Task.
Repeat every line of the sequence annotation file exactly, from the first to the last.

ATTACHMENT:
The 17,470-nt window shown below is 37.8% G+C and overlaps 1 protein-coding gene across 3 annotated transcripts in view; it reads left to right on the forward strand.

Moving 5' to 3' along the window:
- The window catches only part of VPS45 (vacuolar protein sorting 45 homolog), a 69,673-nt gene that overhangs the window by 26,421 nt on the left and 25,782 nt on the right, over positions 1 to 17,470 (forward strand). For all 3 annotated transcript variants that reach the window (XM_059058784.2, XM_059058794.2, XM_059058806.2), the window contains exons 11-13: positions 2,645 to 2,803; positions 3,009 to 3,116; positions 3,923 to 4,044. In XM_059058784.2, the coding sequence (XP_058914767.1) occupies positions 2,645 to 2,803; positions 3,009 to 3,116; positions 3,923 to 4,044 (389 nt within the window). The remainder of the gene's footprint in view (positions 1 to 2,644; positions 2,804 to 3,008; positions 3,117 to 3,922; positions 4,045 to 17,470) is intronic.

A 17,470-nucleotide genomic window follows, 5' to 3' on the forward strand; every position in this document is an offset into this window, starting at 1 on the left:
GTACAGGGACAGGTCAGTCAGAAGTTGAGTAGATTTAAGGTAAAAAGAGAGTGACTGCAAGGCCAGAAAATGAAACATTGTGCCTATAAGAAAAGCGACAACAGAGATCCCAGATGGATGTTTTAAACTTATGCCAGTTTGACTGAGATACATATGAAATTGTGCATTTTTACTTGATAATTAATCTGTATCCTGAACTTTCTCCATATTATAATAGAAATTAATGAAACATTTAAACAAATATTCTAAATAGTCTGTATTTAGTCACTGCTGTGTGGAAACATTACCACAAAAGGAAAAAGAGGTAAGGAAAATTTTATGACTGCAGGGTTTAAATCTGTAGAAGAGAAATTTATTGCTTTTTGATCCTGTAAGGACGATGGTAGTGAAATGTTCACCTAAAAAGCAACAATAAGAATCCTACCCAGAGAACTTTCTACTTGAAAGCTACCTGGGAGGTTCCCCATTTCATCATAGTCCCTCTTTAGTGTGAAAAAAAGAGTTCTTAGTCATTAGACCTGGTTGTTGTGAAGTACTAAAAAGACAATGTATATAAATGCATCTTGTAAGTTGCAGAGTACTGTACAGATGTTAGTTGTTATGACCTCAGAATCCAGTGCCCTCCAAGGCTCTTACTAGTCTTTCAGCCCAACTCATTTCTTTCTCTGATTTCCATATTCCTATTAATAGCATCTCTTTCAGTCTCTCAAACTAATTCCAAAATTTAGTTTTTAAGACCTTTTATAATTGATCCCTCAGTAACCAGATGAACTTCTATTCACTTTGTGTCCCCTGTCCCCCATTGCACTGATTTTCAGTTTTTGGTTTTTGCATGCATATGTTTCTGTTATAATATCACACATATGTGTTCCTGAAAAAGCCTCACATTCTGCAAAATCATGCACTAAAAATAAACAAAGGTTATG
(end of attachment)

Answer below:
The 17,470-nt window shown below is 37.8% G+C and overlaps 1 protein-coding gene across 3 annotated transcripts in view; it reads left to right on the forward strand.

Moving 5' to 3' along the window:
- The window catches only part of VPS45 (vacuolar protein sorting 45 homolog), a 69,673-nt gene that overhangs the window by 26,421 nt on the left and 25,782 nt on the right, over positions 1 to 17,470 (forward strand). For all 3 annotated transcript variants that reach the window (XM_059058784.2, XM_059058794.2, XM_059058806.2), the window contains exons 11-13: positions 2,645 to 2,803; positions 3,009 to 3,116; positions 3,923 to 4,044. In XM_059058784.2, the coding sequence (XP_058914767.1) occupies positions 2,645 to 2,803; positions 3,009 to 3,116; positions 3,923 to 4,044 (389 nt within the window). The remainder of the gene's footprint in view (positions 1 to 2,644; positions 2,804 to 3,008; positions 3,117 to 3,922; positions 4,045 to 17,470) is intronic.

A 17,470-nucleotide genomic window follows, 5' to 3' on the forward strand; every position in this document is an offset into this window, starting at 1 on the left:
GTACAGGGACAGGTCAGTCAGAAGTTGAGTAGATTTAAGGTAAAAAGAGAGTGACTGCAAGGCCAGAAAATGAAACATTGTGCCTATAAGAAAAGCGACAACAGAGATCCCAGATGGATGTTTTAAACTTATGCCAGTTTGACTGAGATACATATGAAATTGTGCATTTTTACTTGATAATTAATCTGTATCCTGAACTTTCTCCATATTATAATAGAAATTAATGAAACATTTAAACAAATATTCTAAATAGTCTGTATTTAGTCACTGCTGTGTGGAAACATTACCACAAAAGGAAAAAGAGGTAAGGAAAATTTTATGACTGCAGGGTTTAAATCTGTAGAAGAGAAATTTATTGCTTTTTGATCCTGTAAGGACGATGGTAGTGAAATGTTCACCTAAAAAGCAACAATAAGAATCCTACCCAGAGAACTTTCTACTTGAAAGCTACCTGGGAGGTTCCCCATTTCATCATAGTCCCTCTTTAGTGTGAAAAAAAGAGTTCTTAGTCATTAGACCTGGTTGTTGTGAAGTACTAAAAAGACAATGTATATAAATGCATCTTGTAAGTTGCAGAGTACTGTACAGATGTTAGTTGTTATGACCTCAGAATCCAGTGCCCTCCAAGGCTCTTACTAGTCTTTCAGCCCAACTCATTTCTTTCTCTGATTTCCATATTCCTATTAATAGCATCTCTTTCAGTCTCTCAAACTAATTCCAAAATTTAGTTTTTAAGACCTTTTATAATTGATCCCTCAGTAACCAGATGAACTTCTATTCACTTTGTGTCCCCTGTCCCCCATTGCACTGATTTTCAGTTTTTGGTTTTTGCATGCATATGTTTCTGTTATAATATCACACATATGTGTTCCTGAAAAAGCCTCACATTCTGCAAAATCATGCACTAAAAATAAACAAAGGTTATG